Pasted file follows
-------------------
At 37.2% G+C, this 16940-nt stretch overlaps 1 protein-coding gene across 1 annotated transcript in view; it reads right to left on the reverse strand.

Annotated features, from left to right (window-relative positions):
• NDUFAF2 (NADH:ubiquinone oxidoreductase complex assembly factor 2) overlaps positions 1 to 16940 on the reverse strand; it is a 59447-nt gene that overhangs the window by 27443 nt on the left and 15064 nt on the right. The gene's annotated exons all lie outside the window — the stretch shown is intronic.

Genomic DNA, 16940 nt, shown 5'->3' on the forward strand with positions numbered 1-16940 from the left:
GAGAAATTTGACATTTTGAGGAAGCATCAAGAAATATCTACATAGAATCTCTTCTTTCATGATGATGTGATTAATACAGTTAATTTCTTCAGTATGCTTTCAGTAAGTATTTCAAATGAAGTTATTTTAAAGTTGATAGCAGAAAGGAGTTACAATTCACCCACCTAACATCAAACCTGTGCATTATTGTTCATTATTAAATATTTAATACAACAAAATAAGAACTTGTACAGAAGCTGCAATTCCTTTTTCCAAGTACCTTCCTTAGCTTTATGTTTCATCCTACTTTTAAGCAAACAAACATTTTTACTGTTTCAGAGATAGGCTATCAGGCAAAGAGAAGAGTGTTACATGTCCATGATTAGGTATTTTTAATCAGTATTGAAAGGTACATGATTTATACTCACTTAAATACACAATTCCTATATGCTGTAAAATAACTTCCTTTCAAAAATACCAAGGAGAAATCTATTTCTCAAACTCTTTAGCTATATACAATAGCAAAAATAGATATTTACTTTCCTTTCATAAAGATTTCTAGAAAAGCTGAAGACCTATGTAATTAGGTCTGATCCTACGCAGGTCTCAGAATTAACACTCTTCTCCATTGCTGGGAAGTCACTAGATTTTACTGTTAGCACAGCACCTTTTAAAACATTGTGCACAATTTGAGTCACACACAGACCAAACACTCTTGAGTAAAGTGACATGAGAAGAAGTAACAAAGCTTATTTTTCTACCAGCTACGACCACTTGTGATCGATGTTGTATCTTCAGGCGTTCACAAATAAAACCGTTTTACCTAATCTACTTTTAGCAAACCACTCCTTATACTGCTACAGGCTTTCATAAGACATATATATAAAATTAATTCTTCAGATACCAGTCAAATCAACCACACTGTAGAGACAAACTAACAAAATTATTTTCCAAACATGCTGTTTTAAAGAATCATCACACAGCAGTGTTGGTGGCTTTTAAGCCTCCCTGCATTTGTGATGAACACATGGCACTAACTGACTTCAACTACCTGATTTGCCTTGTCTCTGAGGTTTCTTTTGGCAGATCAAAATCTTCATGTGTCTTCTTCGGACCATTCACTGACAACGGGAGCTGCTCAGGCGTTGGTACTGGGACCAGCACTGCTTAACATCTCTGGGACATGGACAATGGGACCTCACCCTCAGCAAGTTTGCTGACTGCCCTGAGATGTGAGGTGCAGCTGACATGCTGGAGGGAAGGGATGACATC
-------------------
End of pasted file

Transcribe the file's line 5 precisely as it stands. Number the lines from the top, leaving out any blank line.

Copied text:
GAGAAATTTGACATTTTGAGGAAGCATCAAGAAATATCTACATAGAATCTCTTCTTTCATGATGATGTGATTAATACAGTTAATTTCTTCAGTATGCTTTCAGTAAGTATTTCAAATGAAGTTATTTTAAAGTTGATAGCAGAAAGGAGTTACAATTCACCCACCTAACATCAAACCTGTGCATTATTGTTCATTATTAAATATTTAATACAACAAAATAAGAACTTGTACAGAAGCTGCAATTCCTTTTTCCAAGTACCTTCCTTAGCTTTATGTTTCATCCTACTTTTAAGCAAACAAACATTTTTACTGTTTCAGAGATAGGCTATCAGGCAAAGAGAAGAGTGTTACATGTCCATGATTAGGTATTTTTAATCAGTATTGAAAGGTACATGATTTATACTCACTTAAATACACAATTCCTATATGCTGTAAAATAACTTCCTTTCAAAAATACCAAGGAGAAATCTATTTCTCAAACTCTTTAGCTATATACAATAGCAAAAATAGATATTTACTTTCCTTTCATAAAGATTTCTAGAAAAGCTGAAGACCTATGTAATTAGGTCTGATCCTACGCAGGTCTCAGAATTAACACTCTTCTCCATTGCTGGGAAGTCACTAGATTTTACTGTTAGCACAGCACCTTTTAAAACATTGTGCACAATTTGAGTCACACACAGACCAAACACTCTTGAGTAAAGTGACATGAGAAGAAGTAACAAAGCTTATTTTTCTACCAGCTACGACCACTTGTGATCGATGTTGTATCTTCAGGCGTTCACAAATAAAACCGTTTTACCTAATCTACTTTTAGCAAACCACTCCTTATACTGCTACAGGCTTTCATAAGACATATATATAAAATTAATTCTTCAGATACCAGTCAAATCAACCACACTGTAGAGACAAACTAACAAAATTATTTTCCAAACATGCTGTTTTAAAGAATCATCACACAGCAGTGTTGGTGGCTTTTAAGCCTCCCTGCATTTGTGATGAACACATGGCACTAACTGACTTCAACTACCTGATTTGCCTTGTCTCTGAGGTTTCTTTTGGCAGATCAAAATCTTCATGTGTCTTCTTCGGACCATTCACTGACAACGGGAGCTGCTCAGGCGTTGGTACTGGGACCAGCACTGCTTAACATCTCTGGGACATGGACAATGGGACCTCACCCTCAGCAAGTTTGCTGACTGCCCTGAGATGTGAGGTGCAGCTGACATGCTGGAGGGAAGGGATGACATC